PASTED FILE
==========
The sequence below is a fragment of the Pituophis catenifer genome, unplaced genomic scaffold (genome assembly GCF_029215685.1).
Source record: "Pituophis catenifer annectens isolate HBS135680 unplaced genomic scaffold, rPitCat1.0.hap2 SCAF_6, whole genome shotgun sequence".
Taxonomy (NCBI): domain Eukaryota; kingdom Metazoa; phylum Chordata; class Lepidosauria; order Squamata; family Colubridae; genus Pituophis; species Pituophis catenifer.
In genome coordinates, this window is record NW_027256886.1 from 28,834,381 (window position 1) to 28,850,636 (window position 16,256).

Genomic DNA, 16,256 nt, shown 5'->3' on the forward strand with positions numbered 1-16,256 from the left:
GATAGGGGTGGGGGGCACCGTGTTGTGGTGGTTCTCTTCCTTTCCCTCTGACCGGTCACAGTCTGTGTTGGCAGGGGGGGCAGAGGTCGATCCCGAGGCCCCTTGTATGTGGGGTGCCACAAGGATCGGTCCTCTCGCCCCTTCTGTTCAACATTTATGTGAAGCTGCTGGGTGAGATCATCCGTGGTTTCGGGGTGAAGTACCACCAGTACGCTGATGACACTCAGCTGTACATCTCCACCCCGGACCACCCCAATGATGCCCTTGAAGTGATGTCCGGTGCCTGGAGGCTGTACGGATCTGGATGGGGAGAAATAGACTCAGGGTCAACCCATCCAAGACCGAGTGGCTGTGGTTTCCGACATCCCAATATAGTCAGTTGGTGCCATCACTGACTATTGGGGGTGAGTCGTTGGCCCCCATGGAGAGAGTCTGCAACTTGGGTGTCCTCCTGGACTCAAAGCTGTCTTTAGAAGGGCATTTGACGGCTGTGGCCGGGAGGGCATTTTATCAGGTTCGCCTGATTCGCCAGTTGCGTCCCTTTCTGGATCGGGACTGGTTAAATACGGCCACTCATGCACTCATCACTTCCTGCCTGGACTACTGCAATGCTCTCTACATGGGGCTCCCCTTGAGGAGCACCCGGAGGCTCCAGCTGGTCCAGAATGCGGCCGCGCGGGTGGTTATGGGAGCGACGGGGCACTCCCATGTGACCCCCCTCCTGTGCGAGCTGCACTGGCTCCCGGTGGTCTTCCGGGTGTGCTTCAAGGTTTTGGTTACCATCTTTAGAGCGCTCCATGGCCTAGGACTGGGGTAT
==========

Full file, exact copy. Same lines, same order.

The sequence below is a fragment of the Pituophis catenifer genome, unplaced genomic scaffold (genome assembly GCF_029215685.1).
Source record: "Pituophis catenifer annectens isolate HBS135680 unplaced genomic scaffold, rPitCat1.0.hap2 SCAF_6, whole genome shotgun sequence".
Taxonomy (NCBI): domain Eukaryota; kingdom Metazoa; phylum Chordata; class Lepidosauria; order Squamata; family Colubridae; genus Pituophis; species Pituophis catenifer.
In genome coordinates, this window is record NW_027256886.1 from 28,834,381 (window position 1) to 28,850,636 (window position 16,256).

Genomic DNA, 16,256 nt, shown 5'->3' on the forward strand with positions numbered 1-16,256 from the left:
GATAGGGGTGGGGGGCACCGTGTTGTGGTGGTTCTCTTCCTTTCCCTCTGACCGGTCACAGTCTGTGTTGGCAGGGGGGGCAGAGGTCGATCCCGAGGCCCCTTGTATGTGGGGTGCCACAAGGATCGGTCCTCTCGCCCCTTCTGTTCAACATTTATGTGAAGCTGCTGGGTGAGATCATCCGTGGTTTCGGGGTGAAGTACCACCAGTACGCTGATGACACTCAGCTGTACATCTCCACCCCGGACCACCCCAATGATGCCCTTGAAGTGATGTCCGGTGCCTGGAGGCTGTACGGATCTGGATGGGGAGAAATAGACTCAGGGTCAACCCATCCAAGACCGAGTGGCTGTGGTTTCCGACATCCCAATATAGTCAGTTGGTGCCATCACTGACTATTGGGGGTGAGTCGTTGGCCCCCATGGAGAGAGTCTGCAACTTGGGTGTCCTCCTGGACTCAAAGCTGTCTTTAGAAGGGCATTTGACGGCTGTGGCCGGGAGGGCATTTTATCAGGTTCGCCTGATTCGCCAGTTGCGTCCCTTTCTGGATCGGGACTGGTTAAATACGGCCACTCATGCACTCATCACTTCCTGCCTGGACTACTGCAATGCTCTCTACATGGGGCTCCCCTTGAGGAGCACCCGGAGGCTCCAGCTGGTCCAGAATGCGGCCGCGCGGGTGGTTATGGGAGCGACGGGGCACTCCCATGTGACCCCCCTCCTGTGCGAGCTGCACTGGCTCCCGGTGGTCTTCCGGGTGTGCTTCAAGGTTTTGGTTACCATCTTTAGAGCGCTCCATGGCCTAGGACTGGGGTAT